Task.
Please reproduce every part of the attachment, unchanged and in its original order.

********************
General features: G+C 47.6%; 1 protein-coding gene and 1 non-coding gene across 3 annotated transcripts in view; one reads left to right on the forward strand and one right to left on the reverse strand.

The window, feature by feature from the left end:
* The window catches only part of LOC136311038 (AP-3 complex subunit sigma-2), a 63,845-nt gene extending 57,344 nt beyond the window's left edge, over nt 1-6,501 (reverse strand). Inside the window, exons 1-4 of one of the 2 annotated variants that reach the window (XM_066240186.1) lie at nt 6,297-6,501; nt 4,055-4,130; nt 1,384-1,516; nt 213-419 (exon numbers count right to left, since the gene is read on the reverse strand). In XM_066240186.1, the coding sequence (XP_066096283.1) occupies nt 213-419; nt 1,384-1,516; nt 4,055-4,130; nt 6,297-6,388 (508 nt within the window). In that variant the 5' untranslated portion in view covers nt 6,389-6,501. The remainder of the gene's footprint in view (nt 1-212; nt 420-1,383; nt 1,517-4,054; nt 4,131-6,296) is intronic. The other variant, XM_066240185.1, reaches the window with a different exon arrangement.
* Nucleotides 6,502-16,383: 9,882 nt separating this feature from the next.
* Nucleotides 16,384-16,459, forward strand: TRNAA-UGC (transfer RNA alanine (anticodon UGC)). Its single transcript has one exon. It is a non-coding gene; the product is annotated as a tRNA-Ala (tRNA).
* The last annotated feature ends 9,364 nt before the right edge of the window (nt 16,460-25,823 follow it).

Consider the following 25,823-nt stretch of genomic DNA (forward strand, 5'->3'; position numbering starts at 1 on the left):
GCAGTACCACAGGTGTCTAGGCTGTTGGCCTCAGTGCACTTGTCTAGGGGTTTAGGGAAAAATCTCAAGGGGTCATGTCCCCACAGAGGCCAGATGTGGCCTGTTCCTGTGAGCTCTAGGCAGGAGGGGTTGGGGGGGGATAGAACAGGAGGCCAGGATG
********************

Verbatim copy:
General features: G+C 47.6%; 1 protein-coding gene and 1 non-coding gene across 3 annotated transcripts in view; one reads left to right on the forward strand and one right to left on the reverse strand.

The window, feature by feature from the left end:
* The window catches only part of LOC136311038 (AP-3 complex subunit sigma-2), a 63,845-nt gene extending 57,344 nt beyond the window's left edge, over nt 1-6,501 (reverse strand). Inside the window, exons 1-4 of one of the 2 annotated variants that reach the window (XM_066240186.1) lie at nt 6,297-6,501; nt 4,055-4,130; nt 1,384-1,516; nt 213-419 (exon numbers count right to left, since the gene is read on the reverse strand). In XM_066240186.1, the coding sequence (XP_066096283.1) occupies nt 213-419; nt 1,384-1,516; nt 4,055-4,130; nt 6,297-6,388 (508 nt within the window). In that variant the 5' untranslated portion in view covers nt 6,389-6,501. The remainder of the gene's footprint in view (nt 1-212; nt 420-1,383; nt 1,517-4,054; nt 4,131-6,296) is intronic. The other variant, XM_066240185.1, reaches the window with a different exon arrangement.
* Nucleotides 6,502-16,383: 9,882 nt separating this feature from the next.
* Nucleotides 16,384-16,459, forward strand: TRNAA-UGC (transfer RNA alanine (anticodon UGC)). Its single transcript has one exon. It is a non-coding gene; the product is annotated as a tRNA-Ala (tRNA).
* The last annotated feature ends 9,364 nt before the right edge of the window (nt 16,460-25,823 follow it).

Consider the following 25,823-nt stretch of genomic DNA (forward strand, 5'->3'; position numbering starts at 1 on the left):
GCAGTACCACAGGTGTCTAGGCTGTTGGCCTCAGTGCACTTGTCTAGGGGTTTAGGGAAAAATCTCAAGGGGTCATGTCCCCACAGAGGCCAGATGTGGCCTGTTCCTGTGAGCTCTAGGCAGGAGGGGTTGGGGGGGGATAGAACAGGAGGCCAGGATG